Fellows in the News

Naomi Fraga was featured in the Guardian story: California town hopes to put tourists off the scent as another super bloom looms

Lake Elsinore was inundated with superbloom visitors in 2019, which led to a variety of safety incidents and resident concerns. The rainy conditions this year have set the stage for a potential superbloom again, but it’s not certain it will materialize. The article states: 

But if the variables do come together and California is treated to a colorful display, officials and scientists are pleading with the public to experience the phenomenon in less harmful ways. Selfie stick-wielding spectators not only caused calamity in Lake Elsinore – they also devastated the landscapes and the delicate flowers they came to enjoy.

Native wildflowers are already under siege, threatened by climactic changes, invasive species and human encroachment. Cautioning the need for a better understanding of what she called “the ramifications of recreation”, Dr Naomi Fraga, the director of conservation at the California Botanic Garden called for more awareness around how the public engages with the bloom.

“I don’t think it has to be this way, where we have to cordon off nature from humans. We can have a more positive relationship,” she said, noting that the issue largely stems from a lack of connection to the natural world that is missing in modern society.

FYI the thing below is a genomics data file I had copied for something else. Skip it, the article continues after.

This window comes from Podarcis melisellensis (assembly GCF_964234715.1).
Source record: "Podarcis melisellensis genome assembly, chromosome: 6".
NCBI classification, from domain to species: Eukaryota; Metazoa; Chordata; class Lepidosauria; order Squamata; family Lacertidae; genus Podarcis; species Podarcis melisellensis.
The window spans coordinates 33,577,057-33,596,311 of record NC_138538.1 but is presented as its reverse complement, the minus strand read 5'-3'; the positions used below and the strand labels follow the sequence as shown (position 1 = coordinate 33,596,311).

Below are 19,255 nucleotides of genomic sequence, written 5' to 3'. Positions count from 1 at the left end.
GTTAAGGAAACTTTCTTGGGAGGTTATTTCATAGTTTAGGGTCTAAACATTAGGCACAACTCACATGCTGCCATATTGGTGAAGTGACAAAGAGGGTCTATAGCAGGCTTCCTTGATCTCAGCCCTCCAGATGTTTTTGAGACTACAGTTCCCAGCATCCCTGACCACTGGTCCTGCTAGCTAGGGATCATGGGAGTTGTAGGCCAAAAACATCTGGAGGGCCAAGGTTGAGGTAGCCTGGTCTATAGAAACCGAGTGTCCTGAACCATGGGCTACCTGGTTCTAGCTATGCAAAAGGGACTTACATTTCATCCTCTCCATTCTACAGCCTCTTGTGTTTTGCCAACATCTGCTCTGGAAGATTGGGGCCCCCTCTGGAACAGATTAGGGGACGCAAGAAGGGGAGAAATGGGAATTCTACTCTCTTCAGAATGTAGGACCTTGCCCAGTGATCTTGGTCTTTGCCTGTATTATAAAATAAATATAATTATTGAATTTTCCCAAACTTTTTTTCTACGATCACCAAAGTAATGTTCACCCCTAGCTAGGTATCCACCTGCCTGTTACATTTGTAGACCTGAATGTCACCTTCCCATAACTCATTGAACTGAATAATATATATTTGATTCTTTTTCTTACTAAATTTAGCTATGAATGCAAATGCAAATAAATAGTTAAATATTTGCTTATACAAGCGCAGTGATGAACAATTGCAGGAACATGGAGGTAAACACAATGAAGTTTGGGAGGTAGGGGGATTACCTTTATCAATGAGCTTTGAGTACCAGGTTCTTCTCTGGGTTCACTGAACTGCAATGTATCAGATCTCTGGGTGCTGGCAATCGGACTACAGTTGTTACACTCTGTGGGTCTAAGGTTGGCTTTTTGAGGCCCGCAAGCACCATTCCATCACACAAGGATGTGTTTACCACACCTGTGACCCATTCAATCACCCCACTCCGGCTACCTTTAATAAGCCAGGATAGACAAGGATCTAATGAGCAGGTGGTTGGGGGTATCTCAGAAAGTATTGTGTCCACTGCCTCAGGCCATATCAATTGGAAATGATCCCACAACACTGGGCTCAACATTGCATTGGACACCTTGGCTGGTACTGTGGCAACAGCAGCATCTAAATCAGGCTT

She cautioned those who seek out wildflowers from inundating one area or straying from marked paths onto the sensitive soils. But even beyond the super bloom, there’s a need to shift perspective. In the age of social media, where landscapes have become backdrops for “likes”, a broader understanding of the ecology at work behind beautiful scenery is often neglected, which is why visitors overlook the damage they are doing.

“There is something missing there, in understanding that this is a natural ecosystem,” Fraga said. “It’s not just the poppies – it is the pollinators, and the soil microbes, and a network of biological life that requires an ethic of care for nature.

“It is not just for pulling likes and clicks and endorphins,” she added. “If an educational voice can be a louder voice than the influencers, that could do a lot of good.”

Read the full story here.


Add comment

Log in to post comments

A vibrant community of environmental leaders